The organizers, Mark Rose and Francesca Polese, have arranged for two workshops, to be presented on the afternoon of Thursday, March 13, before the start of the regular proceedings. The cost of each workshop is $20.00; size is limited to 25 participants. Interested attendees may select and pay for either or both workshops as part of the registration process.
Workshop I: 1:00-2:30 p.m.
Multilingual Business History: Past, Present, and Future
This workshop will consider issues of language in business history research and publishing and the challenges these issues present for both editors and authors, especially those for whom English is not their first language. Are English-language journals dominant in terms of prestige and, if so, what effect is this having on the development of the discipline? What challenges do young scholars without English as a first language face in getting published and read, and what strategies might they best adopt to overcome these as they seek to develop a career? What role do/should the journals have in shaping the language of business history?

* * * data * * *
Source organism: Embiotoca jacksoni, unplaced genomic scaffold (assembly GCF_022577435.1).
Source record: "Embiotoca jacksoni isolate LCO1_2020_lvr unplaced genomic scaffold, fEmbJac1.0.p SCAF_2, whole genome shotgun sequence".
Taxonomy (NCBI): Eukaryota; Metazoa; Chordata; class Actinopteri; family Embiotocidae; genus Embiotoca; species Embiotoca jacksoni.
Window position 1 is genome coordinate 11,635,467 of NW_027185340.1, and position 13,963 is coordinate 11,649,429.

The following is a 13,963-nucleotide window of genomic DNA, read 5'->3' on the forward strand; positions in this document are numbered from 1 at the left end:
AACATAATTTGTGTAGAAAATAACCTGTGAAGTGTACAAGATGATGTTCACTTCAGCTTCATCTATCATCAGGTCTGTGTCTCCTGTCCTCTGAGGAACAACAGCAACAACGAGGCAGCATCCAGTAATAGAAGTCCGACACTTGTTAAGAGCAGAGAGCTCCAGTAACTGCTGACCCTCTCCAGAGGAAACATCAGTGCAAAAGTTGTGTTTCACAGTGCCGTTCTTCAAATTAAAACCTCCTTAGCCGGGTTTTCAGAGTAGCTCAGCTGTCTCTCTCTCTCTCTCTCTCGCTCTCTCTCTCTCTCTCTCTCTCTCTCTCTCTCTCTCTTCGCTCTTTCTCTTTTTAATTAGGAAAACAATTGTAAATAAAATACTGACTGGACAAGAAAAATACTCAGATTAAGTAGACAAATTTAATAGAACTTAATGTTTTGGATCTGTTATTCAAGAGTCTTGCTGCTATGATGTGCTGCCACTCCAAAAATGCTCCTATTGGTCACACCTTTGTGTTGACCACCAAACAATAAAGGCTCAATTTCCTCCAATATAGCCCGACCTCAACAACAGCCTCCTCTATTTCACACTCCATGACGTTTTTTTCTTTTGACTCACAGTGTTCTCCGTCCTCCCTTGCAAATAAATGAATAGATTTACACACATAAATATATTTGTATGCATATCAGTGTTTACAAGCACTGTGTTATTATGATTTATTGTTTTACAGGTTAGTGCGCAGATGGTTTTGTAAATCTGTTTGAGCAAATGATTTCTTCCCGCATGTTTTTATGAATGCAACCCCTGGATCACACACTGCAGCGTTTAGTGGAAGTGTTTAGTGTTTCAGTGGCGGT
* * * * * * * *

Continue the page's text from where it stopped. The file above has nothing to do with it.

Patrick Fridenson, Editor, Entreprises et Histoire, School for Advanced Studies in the Social Sciences (EHESS)
Andrew Popp, Incoming Editor, Enterprise & Society, University of Liverpool
Philip Scranton, Editor, Enterprise & Society, Rutgers University
Ray Stokes, former editor of the Zeitschrift für Unternehmensgeschichte/executive editor of Business History, University of Glasgow
Workshop II: 3:00-4:30 p.m.
The Promise and Perils of the Euro
This workshop focuses on the historical and contemporary relationship between currency (the Euro) and politics in Europe. Topics include experiences with earlier monetary coordination; Maastricht, the road to the Euro, and its early development; the ongoing Euro Crisis since 2009; and the political, banking, and supervisory options today.
Youssef Cassis, European University Institute
Jeffrey Fear, University of Glasgow
Mary O'Sullivan, University of Geneva
Karin Sagner-Kaiser, Banking and Financial Supervision, Deutsche Bundesbank